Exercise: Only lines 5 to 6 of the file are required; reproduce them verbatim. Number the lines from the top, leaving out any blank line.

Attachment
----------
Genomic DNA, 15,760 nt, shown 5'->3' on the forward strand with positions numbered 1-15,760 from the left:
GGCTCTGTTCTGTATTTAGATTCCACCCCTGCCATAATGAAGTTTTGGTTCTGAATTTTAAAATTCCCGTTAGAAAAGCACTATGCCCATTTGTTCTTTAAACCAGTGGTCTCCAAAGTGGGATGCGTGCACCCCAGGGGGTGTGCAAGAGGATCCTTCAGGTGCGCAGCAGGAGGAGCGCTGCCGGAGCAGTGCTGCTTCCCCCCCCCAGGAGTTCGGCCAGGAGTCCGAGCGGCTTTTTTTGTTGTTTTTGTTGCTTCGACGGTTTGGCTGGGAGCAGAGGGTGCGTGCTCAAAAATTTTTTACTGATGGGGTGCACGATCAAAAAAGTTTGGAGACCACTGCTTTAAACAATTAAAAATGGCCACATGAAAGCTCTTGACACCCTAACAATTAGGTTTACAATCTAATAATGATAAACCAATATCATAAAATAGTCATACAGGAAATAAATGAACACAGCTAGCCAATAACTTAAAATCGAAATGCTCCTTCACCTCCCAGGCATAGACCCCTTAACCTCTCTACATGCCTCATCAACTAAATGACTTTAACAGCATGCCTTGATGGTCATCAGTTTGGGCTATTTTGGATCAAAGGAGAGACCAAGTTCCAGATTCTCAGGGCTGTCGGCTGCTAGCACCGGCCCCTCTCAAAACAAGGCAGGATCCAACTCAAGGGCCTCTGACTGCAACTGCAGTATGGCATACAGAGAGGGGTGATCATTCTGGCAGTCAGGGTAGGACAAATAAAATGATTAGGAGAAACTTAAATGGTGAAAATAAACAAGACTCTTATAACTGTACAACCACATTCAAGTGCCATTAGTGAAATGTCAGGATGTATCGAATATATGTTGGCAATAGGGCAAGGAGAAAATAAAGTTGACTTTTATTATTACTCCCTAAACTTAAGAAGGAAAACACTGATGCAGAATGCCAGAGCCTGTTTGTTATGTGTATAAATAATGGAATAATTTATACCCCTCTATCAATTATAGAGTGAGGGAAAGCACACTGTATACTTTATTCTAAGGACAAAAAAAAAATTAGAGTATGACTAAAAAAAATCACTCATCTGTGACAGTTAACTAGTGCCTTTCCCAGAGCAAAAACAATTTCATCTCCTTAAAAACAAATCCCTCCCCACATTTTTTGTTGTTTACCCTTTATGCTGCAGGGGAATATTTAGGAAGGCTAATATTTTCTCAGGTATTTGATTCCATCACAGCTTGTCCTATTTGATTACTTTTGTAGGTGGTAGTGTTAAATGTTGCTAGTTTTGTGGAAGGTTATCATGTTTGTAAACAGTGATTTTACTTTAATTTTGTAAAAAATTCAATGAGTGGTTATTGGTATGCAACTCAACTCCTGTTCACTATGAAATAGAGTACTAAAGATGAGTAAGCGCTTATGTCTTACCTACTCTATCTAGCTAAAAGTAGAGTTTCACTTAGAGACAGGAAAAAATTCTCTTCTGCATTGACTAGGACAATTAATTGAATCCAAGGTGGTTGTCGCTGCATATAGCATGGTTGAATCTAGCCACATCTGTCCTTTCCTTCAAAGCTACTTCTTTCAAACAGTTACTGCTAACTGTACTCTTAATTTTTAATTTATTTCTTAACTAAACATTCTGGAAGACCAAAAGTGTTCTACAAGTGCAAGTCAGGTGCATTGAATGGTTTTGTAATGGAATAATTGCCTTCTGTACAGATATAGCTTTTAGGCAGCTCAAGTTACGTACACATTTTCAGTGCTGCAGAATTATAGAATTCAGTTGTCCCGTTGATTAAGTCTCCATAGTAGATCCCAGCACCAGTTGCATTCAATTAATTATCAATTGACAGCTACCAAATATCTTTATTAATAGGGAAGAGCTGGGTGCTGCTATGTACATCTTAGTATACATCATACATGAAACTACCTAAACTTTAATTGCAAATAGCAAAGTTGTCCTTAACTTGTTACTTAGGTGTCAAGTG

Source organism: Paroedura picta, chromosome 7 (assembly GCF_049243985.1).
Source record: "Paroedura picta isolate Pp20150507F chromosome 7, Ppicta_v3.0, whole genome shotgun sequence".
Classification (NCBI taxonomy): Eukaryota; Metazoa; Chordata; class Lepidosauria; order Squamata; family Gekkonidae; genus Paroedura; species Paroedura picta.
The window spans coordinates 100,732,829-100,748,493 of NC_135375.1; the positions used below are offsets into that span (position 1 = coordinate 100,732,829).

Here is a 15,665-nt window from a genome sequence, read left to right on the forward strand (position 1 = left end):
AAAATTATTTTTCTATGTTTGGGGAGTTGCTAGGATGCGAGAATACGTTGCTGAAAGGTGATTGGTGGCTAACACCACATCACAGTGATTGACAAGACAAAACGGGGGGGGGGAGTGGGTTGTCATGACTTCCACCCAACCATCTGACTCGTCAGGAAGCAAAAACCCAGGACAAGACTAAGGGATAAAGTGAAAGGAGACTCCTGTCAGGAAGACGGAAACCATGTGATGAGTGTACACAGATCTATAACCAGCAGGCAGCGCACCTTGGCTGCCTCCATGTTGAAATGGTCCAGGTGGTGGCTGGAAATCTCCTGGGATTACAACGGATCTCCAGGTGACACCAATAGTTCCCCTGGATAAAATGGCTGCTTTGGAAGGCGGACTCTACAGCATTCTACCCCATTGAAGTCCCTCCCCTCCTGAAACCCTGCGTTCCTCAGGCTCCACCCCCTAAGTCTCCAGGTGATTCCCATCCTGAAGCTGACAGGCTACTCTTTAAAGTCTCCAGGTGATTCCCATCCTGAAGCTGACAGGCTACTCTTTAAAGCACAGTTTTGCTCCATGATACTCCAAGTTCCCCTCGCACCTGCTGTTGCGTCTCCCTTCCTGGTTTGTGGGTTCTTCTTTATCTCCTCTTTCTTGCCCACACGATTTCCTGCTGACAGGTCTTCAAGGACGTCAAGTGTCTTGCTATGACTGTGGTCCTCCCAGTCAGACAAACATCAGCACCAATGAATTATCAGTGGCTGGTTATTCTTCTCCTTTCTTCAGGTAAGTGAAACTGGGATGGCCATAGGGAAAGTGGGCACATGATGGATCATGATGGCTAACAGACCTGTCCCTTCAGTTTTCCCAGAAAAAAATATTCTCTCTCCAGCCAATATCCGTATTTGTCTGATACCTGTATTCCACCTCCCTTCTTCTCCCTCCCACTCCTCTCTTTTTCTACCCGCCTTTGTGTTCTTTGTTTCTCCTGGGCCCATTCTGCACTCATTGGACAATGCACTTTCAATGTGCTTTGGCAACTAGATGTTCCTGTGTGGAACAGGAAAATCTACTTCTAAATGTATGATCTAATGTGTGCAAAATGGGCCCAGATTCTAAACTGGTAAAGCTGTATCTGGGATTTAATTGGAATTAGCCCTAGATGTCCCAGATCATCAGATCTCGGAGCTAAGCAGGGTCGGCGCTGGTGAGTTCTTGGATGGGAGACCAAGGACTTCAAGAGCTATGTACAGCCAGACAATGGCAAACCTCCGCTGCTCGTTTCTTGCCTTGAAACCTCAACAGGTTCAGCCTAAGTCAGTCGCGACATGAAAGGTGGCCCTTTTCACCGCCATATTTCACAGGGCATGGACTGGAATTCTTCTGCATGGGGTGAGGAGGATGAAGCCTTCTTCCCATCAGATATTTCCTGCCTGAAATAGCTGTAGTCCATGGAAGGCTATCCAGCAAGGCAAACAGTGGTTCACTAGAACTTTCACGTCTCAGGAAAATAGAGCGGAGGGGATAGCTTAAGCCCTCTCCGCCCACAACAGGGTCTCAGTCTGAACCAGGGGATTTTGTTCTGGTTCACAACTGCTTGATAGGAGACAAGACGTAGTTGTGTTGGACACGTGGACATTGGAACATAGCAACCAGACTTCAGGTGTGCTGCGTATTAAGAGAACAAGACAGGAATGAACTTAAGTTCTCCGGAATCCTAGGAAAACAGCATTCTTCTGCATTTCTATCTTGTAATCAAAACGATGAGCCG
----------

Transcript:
Classification (NCBI taxonomy): Eukaryota; Metazoa; Chordata; class Lepidosauria; order Squamata; family Gekkonidae; genus Paroedura; species Paroedura picta.
The window spans coordinates 100,732,829-100,748,493 of NC_135375.1; the positions used below are offsets into that span (position 1 = coordinate 100,732,829).